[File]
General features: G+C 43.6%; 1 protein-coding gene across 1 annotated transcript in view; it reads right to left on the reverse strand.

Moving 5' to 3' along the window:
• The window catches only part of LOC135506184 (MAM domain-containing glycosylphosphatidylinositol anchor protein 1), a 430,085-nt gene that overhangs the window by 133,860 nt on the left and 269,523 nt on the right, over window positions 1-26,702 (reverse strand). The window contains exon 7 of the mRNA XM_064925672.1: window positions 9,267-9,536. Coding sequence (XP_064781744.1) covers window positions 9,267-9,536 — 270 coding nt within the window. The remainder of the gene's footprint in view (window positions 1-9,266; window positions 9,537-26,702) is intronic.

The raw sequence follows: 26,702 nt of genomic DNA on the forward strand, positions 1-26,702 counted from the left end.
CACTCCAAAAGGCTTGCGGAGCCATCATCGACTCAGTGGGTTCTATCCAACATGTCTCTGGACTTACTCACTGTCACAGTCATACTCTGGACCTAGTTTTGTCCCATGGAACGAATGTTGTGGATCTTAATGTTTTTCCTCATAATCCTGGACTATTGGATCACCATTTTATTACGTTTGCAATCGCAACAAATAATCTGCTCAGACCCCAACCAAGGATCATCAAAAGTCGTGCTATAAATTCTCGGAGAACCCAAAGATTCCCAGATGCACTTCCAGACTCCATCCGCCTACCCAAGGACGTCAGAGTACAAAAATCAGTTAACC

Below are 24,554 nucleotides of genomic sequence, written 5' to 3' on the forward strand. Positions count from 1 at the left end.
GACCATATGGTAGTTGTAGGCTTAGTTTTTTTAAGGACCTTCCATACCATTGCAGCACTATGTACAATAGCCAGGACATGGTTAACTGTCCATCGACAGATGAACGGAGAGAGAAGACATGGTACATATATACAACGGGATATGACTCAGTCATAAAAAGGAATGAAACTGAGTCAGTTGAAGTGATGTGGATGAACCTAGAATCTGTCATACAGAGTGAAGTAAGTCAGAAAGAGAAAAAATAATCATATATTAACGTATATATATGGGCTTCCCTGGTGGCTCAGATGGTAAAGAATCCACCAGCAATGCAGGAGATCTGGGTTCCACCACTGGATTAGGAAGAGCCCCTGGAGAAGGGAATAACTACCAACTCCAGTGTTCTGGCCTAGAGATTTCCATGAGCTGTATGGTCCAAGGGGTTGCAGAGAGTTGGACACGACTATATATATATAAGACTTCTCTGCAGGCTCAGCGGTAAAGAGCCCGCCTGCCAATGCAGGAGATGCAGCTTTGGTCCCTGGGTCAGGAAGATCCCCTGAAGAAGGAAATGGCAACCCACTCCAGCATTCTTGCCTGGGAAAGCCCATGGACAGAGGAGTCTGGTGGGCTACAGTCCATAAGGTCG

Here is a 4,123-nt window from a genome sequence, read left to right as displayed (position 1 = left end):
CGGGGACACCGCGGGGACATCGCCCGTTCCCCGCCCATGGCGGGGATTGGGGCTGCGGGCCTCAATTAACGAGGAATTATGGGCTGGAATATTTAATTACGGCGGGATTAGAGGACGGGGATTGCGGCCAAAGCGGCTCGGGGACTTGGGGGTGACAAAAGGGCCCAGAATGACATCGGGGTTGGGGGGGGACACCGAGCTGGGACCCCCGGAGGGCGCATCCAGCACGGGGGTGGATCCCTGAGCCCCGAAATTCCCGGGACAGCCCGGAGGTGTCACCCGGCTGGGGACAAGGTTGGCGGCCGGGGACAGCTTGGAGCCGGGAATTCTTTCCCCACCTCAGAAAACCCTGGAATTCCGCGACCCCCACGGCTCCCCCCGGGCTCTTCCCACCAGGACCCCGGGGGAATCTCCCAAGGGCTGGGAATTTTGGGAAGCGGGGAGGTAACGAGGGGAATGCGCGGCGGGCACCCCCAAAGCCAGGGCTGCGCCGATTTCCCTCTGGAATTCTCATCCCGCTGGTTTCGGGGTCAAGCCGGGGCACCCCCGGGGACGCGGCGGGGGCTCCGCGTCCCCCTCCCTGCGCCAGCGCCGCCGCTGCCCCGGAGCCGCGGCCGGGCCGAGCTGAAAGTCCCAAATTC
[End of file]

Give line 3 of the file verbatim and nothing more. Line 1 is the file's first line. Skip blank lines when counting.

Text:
• The window catches only part of LOC135506184 (MAM domain-containing glycosylphosphatidylinositol anchor protein 1), a 430,085-nt gene that overhangs the window by 133,860 nt on the left and 269,523 nt on the right, over window positions 1-26,702 (reverse strand). The window contains exon 7 of the mRNA XM_064925672.1: window positions 9,267-9,536. Coding sequence (XP_064781744.1) covers window positions 9,267-9,536 — 270 coding nt within the window. The remainder of the gene's footprint in view (window positions 1-9,266; window positions 9,537-26,702) is intronic.